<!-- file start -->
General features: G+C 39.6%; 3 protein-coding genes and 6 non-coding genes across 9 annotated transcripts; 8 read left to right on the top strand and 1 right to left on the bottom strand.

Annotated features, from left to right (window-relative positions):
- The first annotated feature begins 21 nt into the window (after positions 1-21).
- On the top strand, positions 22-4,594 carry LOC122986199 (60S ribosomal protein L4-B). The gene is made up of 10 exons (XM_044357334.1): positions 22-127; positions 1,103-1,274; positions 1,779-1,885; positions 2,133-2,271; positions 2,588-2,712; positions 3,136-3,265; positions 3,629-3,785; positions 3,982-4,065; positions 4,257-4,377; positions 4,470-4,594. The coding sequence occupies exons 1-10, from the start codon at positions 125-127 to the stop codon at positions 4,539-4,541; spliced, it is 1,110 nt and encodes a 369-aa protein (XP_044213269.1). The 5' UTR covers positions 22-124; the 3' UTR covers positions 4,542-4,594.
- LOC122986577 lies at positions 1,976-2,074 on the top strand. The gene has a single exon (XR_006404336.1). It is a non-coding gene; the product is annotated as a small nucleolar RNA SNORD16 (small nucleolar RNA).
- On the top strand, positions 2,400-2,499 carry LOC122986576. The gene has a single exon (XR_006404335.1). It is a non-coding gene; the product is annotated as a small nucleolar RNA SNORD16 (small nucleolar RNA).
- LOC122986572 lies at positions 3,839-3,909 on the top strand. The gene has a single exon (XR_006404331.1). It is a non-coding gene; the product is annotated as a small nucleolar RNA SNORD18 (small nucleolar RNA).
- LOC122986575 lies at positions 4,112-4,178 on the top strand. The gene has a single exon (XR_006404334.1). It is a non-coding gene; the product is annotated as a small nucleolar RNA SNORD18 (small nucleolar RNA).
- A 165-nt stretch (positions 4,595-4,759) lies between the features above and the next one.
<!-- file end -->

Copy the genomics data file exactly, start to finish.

General features: G+C 39.6%; 3 protein-coding genes and 6 non-coding genes across 9 annotated transcripts; 8 read left to right on the top strand and 1 right to left on the bottom strand.

Annotated features, from left to right (window-relative positions):
- The first annotated feature begins 21 nt into the window (after positions 1-21).
- On the top strand, positions 22-4,594 carry LOC122986199 (60S ribosomal protein L4-B). The gene is made up of 10 exons (XM_044357334.1): positions 22-127; positions 1,103-1,274; positions 1,779-1,885; positions 2,133-2,271; positions 2,588-2,712; positions 3,136-3,265; positions 3,629-3,785; positions 3,982-4,065; positions 4,257-4,377; positions 4,470-4,594. The coding sequence occupies exons 1-10, from the start codon at positions 125-127 to the stop codon at positions 4,539-4,541; spliced, it is 1,110 nt and encodes a 369-aa protein (XP_044213269.1). The 5' UTR covers positions 22-124; the 3' UTR covers positions 4,542-4,594.
- LOC122986577 lies at positions 1,976-2,074 on the top strand. The gene has a single exon (XR_006404336.1). It is a non-coding gene; the product is annotated as a small nucleolar RNA SNORD16 (small nucleolar RNA).
- On the top strand, positions 2,400-2,499 carry LOC122986576. The gene has a single exon (XR_006404335.1). It is a non-coding gene; the product is annotated as a small nucleolar RNA SNORD16 (small nucleolar RNA).
- LOC122986572 lies at positions 3,839-3,909 on the top strand. The gene has a single exon (XR_006404331.1). It is a non-coding gene; the product is annotated as a small nucleolar RNA SNORD18 (small nucleolar RNA).
- LOC122986575 lies at positions 4,112-4,178 on the top strand. The gene has a single exon (XR_006404334.1). It is a non-coding gene; the product is annotated as a small nucleolar RNA SNORD18 (small nucleolar RNA).
- A 165-nt stretch (positions 4,595-4,759) lies between the features above and the next one.